Injecting drug use and Hepatitis

Even spots of …

Treatment »

… appointments.

What is the treatment for hepatitis C ?

Treatment currently available for hepatitis C works by helping the body to clear the virus. A combination of weekly injections with Interferon, together with daily Ribauirin tablets taken by mouth, is currently the ‘gold standard’ treatment.  Treatment is given for between 6 and 12 months.  Depending on the strain or ‘genotype’ of the virus that you have got, such treatment will typically result in the virus being …

What is Hepatitis B? »

A brief history of viral hepatitis

Several different viruses can cause hepatitis. The most common are hepatitis A , B and C. These viruses pass from person to person through different means, cause damage to the liver in different ways and have different effects on your health.

All of these viruses can cause an acute (short-term) disease, with symptoms lasting several weeks – …

Prevention »

… that provide testing for Hepatitis and other blood borne viruses in Lanarkshire (including Hepatitis C and HIV ):

NHS Lanarkshire Harm Reduction Team

Provide information and testing on all blood borne viruses and provide access to and disposal of sterile injecting equipment.  For further information contact:

The Harm Reduction Team on 01236 441067

South Outreach Team on 07884 454 961

North Outreach Team on 07810 153 940

NHS Lanarkshire Sexual and Reproductive Health …

Vaccination and Treatment »

Not everyone will need vaccination. Some people have antibodies from a previous infection that they did not know about. This can be checked by a blood test.

Hepatitis B vaccine

To have full protection from hepatitis B you need three or four  separate doses of the vaccine. A nurse will probably give you the injection into a muscle in your arm. The first injection is usually …

Support Groups »

There are two groups in Lanarkshire for people living with HIV .

A support group for men who have sex with men living with HIV is held on the second Tuesday of each month.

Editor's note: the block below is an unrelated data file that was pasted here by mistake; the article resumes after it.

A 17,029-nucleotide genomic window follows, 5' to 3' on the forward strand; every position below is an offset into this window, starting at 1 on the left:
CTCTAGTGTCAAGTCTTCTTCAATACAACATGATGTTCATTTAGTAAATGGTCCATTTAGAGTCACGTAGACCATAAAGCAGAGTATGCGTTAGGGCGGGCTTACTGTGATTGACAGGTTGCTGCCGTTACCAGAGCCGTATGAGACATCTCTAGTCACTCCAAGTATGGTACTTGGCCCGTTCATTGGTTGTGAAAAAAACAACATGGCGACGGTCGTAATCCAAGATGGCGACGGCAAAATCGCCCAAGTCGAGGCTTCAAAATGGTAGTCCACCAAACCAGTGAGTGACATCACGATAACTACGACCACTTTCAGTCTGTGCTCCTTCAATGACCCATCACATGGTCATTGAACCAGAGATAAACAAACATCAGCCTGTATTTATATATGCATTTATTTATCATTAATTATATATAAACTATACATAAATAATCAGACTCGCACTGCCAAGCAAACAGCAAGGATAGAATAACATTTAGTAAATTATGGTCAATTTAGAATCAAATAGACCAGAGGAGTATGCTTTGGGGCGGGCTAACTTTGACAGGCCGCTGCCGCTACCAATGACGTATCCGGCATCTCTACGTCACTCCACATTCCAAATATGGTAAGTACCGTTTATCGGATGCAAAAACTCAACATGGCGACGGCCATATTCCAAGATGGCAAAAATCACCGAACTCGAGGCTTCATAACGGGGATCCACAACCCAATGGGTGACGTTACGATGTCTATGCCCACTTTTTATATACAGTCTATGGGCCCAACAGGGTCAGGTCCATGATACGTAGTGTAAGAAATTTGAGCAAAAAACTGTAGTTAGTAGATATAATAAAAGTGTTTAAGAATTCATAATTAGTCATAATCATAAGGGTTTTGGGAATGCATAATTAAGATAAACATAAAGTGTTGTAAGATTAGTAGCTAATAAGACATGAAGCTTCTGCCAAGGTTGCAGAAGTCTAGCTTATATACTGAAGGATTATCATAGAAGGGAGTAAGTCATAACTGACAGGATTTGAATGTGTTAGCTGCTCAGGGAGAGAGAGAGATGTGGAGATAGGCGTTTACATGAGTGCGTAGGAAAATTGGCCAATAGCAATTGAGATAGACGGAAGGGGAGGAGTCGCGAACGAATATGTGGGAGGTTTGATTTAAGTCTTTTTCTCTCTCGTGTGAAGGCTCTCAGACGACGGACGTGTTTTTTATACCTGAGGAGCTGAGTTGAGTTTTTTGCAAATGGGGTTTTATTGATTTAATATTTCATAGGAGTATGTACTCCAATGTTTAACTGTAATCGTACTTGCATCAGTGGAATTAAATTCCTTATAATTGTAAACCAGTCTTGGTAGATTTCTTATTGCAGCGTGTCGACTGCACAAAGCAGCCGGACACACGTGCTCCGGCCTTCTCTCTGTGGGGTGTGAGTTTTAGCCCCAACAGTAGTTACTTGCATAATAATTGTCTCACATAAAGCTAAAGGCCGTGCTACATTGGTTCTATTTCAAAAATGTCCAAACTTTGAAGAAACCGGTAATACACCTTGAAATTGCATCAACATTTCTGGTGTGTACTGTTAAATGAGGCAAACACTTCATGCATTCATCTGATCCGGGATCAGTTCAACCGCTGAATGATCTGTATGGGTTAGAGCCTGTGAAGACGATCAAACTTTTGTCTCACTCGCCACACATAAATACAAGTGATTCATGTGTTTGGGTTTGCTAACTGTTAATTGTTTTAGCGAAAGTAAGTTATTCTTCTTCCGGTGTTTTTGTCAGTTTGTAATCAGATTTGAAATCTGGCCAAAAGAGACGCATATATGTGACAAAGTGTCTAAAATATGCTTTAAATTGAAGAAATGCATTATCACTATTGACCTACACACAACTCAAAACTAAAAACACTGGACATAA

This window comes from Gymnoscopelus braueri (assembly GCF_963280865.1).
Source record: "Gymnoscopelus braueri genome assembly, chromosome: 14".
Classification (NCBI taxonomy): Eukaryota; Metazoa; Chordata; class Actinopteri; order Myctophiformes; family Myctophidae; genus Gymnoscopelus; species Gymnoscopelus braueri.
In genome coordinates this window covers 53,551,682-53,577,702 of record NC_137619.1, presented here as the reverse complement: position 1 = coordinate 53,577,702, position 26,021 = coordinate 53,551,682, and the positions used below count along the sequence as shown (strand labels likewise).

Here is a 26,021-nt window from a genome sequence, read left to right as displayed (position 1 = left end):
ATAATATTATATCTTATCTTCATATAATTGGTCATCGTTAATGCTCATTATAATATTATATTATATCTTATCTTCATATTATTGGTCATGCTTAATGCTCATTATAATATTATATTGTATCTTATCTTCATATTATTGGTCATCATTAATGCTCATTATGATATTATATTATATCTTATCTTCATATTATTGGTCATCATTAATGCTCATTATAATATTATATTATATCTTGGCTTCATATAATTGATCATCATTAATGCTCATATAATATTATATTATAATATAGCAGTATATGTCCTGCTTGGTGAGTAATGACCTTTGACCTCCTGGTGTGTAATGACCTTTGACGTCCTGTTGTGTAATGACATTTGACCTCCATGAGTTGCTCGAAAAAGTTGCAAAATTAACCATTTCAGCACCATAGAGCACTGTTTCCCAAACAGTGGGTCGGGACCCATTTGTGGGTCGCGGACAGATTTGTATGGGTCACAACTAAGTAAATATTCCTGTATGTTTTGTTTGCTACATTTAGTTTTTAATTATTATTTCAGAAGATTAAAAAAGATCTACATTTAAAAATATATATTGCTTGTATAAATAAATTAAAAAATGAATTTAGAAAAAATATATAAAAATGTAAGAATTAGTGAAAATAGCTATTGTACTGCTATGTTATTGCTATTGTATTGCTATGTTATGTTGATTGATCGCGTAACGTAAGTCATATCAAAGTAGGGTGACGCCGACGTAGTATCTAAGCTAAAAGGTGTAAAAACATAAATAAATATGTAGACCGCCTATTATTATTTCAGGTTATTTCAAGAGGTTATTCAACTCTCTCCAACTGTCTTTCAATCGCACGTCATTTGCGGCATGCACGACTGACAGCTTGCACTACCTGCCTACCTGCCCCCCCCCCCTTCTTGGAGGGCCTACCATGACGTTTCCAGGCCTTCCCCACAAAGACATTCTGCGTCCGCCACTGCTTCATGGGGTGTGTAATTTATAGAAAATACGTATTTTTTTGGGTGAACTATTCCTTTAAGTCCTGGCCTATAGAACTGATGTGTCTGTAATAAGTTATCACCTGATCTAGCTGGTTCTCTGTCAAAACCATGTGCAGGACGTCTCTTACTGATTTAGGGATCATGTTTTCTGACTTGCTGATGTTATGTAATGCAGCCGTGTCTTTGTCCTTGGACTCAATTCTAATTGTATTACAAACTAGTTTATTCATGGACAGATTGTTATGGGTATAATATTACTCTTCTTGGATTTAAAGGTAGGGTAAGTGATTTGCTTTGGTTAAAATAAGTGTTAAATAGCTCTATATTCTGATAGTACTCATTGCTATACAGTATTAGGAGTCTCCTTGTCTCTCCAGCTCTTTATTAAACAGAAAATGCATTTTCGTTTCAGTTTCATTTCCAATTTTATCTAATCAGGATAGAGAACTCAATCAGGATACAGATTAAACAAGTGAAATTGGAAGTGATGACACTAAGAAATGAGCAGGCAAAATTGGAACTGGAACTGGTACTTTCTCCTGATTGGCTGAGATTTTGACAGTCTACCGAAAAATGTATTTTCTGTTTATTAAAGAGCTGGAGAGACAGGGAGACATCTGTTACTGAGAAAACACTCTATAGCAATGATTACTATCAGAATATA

The group is run by staff from Terrence Higgins Trust and the Lanarkshire HIV, AIDS and Hepatitis Centre (LHAHC). For more information on when and where it takes place please contact either Chris Kimber …

The HIV Test »

Having an HIV Antibody Test

If you are thinking of having the test, or if you are advised that you need to take the test for health reasons, you will be given the opportunity to speak to a trained staff member prior to and after you take the test.

This gives you the chance to talk about why you want to take the test and the feelings you might have when you receive your result, …

If the Test is Negative »

HIV antibodies can take up to three months to develop.

If you have been at risk recently, you will need to have another test in a few months to make sure you have not developed antibodies since you had the first test. Click one of the links below for more information.

For more information you could contact the

Lanarkshire HIV, AIDS & Hepatitis Centre

t: 01236 712247 / …

Anus and Rectum »

The anus leads to the sphincter (bum-hole) – the tight circle of muscle that contracts and loosens to allow the passage of faeces (poo) out of the body. The rectum is that part of the alimentary tract that leads to the anus. Both the anus and rectum can become involved in  penetrative  sexual activity.

For many people the anus and surrounding area are very sensitive and are sexually …

Illicit Drugs »

… carries a high risk of contracting a number of serious Infections / viruses, including HIV and Hepatitis C.

Cannabis

One of the effects of Cannabis is to make people more relaxed.  In a similar way to alcohol, this can mean people feel less inhibited and more sexual.  Being aware of this and having condoms ready can make it easier to practice safer sex.

Stimulants

Drugs like Speed and Cocaine can make people more confident, chatty and outgoing.  Ecstasy, especially, can lead …